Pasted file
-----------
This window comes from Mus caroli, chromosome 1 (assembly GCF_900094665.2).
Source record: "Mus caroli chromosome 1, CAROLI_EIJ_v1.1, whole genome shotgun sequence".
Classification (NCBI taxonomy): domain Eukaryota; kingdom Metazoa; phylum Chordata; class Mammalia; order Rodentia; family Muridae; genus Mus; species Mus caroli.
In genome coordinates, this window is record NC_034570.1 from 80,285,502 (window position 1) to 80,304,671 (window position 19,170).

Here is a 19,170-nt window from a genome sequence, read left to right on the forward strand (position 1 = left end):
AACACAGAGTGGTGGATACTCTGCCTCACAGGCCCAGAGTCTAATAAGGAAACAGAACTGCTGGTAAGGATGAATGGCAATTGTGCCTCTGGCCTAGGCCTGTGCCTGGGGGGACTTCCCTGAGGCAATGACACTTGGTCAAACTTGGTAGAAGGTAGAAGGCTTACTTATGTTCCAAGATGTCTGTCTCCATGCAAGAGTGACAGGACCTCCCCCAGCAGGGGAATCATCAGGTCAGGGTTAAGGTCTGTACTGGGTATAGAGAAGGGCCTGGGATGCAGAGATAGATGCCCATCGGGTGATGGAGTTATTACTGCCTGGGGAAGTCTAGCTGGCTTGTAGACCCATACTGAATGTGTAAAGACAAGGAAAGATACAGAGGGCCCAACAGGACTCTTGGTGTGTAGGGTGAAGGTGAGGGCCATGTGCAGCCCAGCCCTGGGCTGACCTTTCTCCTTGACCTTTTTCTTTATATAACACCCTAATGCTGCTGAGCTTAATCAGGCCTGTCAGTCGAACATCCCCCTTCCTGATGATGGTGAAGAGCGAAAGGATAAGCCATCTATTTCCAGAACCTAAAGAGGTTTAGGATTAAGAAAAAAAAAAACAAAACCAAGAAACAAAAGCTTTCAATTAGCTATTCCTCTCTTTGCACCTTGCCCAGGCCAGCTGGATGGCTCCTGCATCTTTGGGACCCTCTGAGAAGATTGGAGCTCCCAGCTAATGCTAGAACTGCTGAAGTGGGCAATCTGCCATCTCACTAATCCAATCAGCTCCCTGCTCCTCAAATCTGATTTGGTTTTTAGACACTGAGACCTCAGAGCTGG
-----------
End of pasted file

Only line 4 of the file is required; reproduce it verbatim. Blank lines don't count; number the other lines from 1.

In genome coordinates, this window is record NC_034570.1 from 80,285,502 (window position 1) to 80,304,671 (window position 19,170).